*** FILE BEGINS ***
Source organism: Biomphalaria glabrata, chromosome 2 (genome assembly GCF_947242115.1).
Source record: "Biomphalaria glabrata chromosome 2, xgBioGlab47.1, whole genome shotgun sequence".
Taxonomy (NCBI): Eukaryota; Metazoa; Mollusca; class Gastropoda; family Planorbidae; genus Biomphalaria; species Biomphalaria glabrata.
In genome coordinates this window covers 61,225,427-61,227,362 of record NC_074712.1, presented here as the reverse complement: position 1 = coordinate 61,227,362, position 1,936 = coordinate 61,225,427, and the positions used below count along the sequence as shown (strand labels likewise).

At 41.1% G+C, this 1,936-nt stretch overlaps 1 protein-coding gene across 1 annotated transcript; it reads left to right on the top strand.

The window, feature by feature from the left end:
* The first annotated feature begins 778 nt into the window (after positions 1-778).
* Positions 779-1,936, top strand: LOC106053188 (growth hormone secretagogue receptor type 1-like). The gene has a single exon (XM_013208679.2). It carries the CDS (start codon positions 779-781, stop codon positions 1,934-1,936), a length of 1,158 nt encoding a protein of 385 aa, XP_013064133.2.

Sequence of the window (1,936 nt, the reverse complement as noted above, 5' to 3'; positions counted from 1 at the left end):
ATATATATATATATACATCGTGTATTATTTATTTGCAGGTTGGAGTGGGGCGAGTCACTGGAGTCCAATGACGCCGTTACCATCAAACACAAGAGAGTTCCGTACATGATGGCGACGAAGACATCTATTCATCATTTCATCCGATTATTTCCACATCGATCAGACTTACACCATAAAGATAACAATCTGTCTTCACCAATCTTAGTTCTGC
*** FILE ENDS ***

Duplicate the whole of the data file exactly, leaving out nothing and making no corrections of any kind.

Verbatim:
Source organism: Biomphalaria glabrata, chromosome 2 (genome assembly GCF_947242115.1).
Source record: "Biomphalaria glabrata chromosome 2, xgBioGlab47.1, whole genome shotgun sequence".
Taxonomy (NCBI): Eukaryota; Metazoa; Mollusca; class Gastropoda; family Planorbidae; genus Biomphalaria; species Biomphalaria glabrata.
In genome coordinates this window covers 61,225,427-61,227,362 of record NC_074712.1, presented here as the reverse complement: position 1 = coordinate 61,227,362, position 1,936 = coordinate 61,225,427, and the positions used below count along the sequence as shown (strand labels likewise).

At 41.1% G+C, this 1,936-nt stretch overlaps 1 protein-coding gene across 1 annotated transcript; it reads left to right on the top strand.

The window, feature by feature from the left end:
* The first annotated feature begins 778 nt into the window (after positions 1-778).
* Positions 779-1,936, top strand: LOC106053188 (growth hormone secretagogue receptor type 1-like). The gene has a single exon (XM_013208679.2). It carries the CDS (start codon positions 779-781, stop codon positions 1,934-1,936), a length of 1,158 nt encoding a protein of 385 aa, XP_013064133.2.

Sequence of the window (1,936 nt, the reverse complement as noted above, 5' to 3'; positions counted from 1 at the left end):
ATATATATATATATACATCGTGTATTATTTATTTGCAGGTTGGAGTGGGGCGAGTCACTGGAGTCCAATGACGCCGTTACCATCAAACACAAGAGAGTTCCGTACATGATGGCGACGAAGACATCTATTCATCATTTCATCCGATTATTTCCACATCGATCAGACTTACACCATAAAGATAACAATCTGTCTTCACCAATCTTAGTTCTGC